The conviction of seven sexual predators today is said to mark a ‘significant milestone’ in a £90million investigation into historical child sexual exploitation in Rotherham which is believed to involve as many as 1,523 victims.
The NCA's Operation Stovewood inquiry into child sexual exploitation in the South Yorkshire town between 1997 and 2013 has 250 staff and an annual budget which will soon reach £15 million a year.
It is estimated the operation will cost more than £90 million by 2024 - the date to which current planning extends, although few people think it will be completed by then.
The trial which finished at Sheffield Crown Court on Monday involved just one of the 22 separate investigations ongoing under the Operation Stovewood umbrella.
And the team leaders admit the overall investigation is still at an early stage.
They say 296 survivors of exploitation in the town - all female - are now actively engaging with officers.
But that is under 20 per cent of the 1,523 victims the NCA has identified.
The NCA launched Operation Stovewood, at the invitation of South Yorkshire Police, in the wake of Professor Alexis Jay's 2014 report into the rape, grooming and trafficking of hundreds of children in Rotherham.
Professor Jay shocked the nation when she described how more than 1,400 children had been affected and how police and social services had largely ignored the problem.
Operation Stovewood has now established the Jay Report's 1,400 figure was an underestimate.
The NCA now has full control of allegations relating to between 1997 and 2013.
Two years ago, the last South Yorkshire Police investigation into this period - called Operation Clover - resulted in a gang connected to four brothers being given lengthy prison sentences, with ringleader Arshid Hussain jailed for 35 years.
Now the NCA says it has 151 designated suspects, as well as 275 other people also under investigation.
Almost all still live in Rotherham, the NCA said.
Operation Stovewood's leadership has consistently said it is not their role to criticise the police's past actions, although they admit they have come across "conduct which falls below what was expected".
The Independent Office for Police Conduct (IOPC) is conducting its own investigation into the police response to what was happening in Rotherham.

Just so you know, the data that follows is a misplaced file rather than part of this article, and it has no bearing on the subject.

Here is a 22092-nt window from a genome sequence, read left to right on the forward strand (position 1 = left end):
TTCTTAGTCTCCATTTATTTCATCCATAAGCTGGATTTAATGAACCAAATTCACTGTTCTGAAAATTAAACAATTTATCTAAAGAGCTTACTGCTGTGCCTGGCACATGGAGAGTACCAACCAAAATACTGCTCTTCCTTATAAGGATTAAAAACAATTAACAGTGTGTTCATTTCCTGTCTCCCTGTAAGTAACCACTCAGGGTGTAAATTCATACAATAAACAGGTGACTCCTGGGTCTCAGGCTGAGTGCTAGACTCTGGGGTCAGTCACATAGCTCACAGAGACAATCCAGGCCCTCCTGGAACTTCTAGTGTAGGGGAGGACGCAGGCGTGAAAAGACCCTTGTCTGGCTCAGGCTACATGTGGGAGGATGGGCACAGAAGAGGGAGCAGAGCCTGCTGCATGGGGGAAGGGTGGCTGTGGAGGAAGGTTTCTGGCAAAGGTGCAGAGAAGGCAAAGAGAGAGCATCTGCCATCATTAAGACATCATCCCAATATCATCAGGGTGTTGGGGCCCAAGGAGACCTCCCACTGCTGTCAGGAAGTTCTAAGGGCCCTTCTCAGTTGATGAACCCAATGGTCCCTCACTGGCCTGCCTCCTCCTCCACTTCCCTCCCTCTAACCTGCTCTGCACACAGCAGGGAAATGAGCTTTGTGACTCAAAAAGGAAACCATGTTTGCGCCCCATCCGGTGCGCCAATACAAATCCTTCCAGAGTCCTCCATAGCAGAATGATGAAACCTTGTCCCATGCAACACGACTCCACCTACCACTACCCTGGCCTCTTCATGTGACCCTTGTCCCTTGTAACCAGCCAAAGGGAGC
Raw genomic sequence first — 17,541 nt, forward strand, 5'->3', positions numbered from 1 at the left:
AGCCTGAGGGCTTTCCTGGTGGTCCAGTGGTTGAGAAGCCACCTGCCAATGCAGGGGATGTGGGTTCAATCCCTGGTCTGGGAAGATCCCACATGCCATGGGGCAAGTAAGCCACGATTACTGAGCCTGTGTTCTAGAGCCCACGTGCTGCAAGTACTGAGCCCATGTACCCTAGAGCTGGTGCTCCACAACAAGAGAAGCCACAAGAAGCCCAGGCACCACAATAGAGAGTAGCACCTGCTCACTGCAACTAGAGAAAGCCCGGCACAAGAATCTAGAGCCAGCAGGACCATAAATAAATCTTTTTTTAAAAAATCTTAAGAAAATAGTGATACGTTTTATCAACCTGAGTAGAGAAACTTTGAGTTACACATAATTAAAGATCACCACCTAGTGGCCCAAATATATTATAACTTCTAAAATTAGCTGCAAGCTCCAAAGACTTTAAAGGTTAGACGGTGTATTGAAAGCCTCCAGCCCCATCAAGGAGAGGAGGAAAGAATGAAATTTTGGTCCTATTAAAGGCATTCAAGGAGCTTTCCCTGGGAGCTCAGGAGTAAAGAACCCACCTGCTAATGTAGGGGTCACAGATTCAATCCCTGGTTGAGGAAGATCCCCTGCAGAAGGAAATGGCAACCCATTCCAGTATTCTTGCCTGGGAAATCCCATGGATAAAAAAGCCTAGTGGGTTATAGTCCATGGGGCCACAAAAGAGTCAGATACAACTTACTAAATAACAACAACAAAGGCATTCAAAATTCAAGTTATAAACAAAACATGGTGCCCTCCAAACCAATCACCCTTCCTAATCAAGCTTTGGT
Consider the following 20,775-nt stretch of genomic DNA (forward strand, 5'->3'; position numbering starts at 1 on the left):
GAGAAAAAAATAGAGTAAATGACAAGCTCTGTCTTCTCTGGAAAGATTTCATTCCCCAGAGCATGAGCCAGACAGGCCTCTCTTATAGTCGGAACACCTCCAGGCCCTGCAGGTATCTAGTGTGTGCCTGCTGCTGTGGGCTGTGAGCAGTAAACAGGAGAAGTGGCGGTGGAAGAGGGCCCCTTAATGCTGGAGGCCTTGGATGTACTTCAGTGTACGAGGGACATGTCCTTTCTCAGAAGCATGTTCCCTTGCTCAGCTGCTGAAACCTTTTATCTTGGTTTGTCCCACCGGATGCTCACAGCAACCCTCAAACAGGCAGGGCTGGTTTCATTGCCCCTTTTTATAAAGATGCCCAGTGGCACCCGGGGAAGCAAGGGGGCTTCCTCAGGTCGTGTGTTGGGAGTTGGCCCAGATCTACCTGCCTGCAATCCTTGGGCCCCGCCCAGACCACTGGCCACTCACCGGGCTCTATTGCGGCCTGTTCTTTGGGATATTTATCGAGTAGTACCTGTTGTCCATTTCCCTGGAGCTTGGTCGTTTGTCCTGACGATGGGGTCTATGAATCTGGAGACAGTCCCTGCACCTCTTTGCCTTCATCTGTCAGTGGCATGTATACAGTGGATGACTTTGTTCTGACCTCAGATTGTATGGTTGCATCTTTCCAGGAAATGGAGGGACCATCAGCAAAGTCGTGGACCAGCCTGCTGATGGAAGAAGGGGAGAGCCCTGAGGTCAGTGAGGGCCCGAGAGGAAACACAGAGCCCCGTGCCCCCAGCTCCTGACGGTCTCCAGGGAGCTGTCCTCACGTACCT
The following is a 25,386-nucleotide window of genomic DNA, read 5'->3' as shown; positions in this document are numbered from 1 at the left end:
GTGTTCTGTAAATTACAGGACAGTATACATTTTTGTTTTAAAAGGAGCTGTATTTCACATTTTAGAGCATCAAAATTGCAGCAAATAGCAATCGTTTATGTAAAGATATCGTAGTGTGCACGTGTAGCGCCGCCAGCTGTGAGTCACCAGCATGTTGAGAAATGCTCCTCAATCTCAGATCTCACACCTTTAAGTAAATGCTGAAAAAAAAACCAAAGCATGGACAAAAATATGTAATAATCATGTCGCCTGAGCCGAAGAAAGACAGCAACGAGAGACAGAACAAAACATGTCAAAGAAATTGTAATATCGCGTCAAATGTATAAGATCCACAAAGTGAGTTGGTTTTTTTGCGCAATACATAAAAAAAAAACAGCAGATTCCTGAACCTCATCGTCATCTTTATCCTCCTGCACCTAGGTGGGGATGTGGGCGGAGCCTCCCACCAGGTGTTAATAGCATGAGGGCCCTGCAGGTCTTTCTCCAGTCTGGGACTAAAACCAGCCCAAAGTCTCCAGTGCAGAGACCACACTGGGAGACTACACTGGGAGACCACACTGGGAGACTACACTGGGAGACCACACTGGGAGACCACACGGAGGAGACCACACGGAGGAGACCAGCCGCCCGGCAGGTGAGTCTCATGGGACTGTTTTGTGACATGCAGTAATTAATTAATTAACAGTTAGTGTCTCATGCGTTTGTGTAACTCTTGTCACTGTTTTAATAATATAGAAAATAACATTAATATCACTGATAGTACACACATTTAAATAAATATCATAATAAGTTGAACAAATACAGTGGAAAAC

Earlier this year, the IOPC said it has had 106 individual case references as part of itsRotherham investigation, and it estimates this will result in around 84 individual investigation reports.
It said 33 officers remain on notice that they are under investigation, but this number fluctuates as the inquiry continues.
In July, the IPOC announced it was expanding its investigation to include the role of the force's former senior command team, although no individual senior officer is under investigation at this stage.
Operation Stovewood leaders are keen to stress that their investigation is very different from others in that it is primarily focused on the victims.
The team incorporated specialist Independent Sexual Violence Advisers (ISVAs), integral to the work and stress that this support is offered to all survivors who are contacted - even if they decline to take part in the criminal investigation.
Tanya Wills, who leads the ISVA team, said: "It's important for them to know that they do have a choice. When they were children they didn't have a choice."
And Senior Investigating Officer Paul Williamson said the Stovewood investigation is founded on the files of the support group Risky Business - an outreach group who recognised the problem in Rotherham more than a decade ago, but was ignored and sidelined.
Mr Williamson said: "Our approach, in general terms, is working. We have engagement. We are building the trust of victims. It is very much a victim focused investigation."
Stovewood is mainly funded by a grant from the Home Office with a contribution from South Yorkshire Police.